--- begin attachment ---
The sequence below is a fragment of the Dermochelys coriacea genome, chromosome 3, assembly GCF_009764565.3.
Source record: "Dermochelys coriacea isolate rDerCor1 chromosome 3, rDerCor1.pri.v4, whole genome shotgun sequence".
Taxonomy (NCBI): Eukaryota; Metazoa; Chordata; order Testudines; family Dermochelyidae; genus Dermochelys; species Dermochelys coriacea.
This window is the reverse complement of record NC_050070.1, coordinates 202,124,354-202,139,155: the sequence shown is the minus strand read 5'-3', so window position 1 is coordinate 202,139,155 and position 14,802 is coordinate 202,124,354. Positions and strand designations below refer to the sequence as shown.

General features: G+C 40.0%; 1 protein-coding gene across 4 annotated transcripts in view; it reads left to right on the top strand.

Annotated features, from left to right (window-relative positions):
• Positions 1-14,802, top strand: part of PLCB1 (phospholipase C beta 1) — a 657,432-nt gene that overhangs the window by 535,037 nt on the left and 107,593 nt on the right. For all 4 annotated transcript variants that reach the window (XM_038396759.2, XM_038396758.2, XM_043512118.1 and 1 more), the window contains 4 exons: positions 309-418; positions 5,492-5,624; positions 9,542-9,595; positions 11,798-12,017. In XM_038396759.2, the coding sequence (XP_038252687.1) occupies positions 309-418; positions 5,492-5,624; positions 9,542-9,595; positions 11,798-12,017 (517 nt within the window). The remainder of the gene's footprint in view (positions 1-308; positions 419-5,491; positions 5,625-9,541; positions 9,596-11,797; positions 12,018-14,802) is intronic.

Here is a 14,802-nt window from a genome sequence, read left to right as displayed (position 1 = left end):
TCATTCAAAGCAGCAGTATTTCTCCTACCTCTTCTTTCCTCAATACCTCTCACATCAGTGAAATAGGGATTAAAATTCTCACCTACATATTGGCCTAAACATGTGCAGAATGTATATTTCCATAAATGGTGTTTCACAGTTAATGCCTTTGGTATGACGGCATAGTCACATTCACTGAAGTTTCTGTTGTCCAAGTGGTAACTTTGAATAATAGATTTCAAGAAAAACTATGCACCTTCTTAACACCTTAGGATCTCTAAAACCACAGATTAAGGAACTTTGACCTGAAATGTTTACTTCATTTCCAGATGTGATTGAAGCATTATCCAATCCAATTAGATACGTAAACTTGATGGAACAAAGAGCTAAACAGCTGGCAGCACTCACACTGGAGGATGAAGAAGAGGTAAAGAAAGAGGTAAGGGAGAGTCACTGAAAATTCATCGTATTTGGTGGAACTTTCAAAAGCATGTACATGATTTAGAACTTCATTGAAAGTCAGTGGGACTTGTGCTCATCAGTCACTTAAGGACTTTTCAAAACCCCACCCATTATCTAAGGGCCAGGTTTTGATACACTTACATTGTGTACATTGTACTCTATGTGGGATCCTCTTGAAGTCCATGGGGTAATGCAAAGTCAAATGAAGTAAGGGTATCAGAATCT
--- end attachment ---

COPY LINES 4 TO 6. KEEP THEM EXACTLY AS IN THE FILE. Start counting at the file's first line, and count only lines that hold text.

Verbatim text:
This window is the reverse complement of record NC_050070.1, coordinates 202,124,354-202,139,155: the sequence shown is the minus strand read 5'-3', so window position 1 is coordinate 202,139,155 and position 14,802 is coordinate 202,124,354. Positions and strand designations below refer to the sequence as shown.

General features: G+C 40.0%; 1 protein-coding gene across 4 annotated transcripts in view; it reads left to right on the top strand.

Annotated features, from left to right (window-relative positions):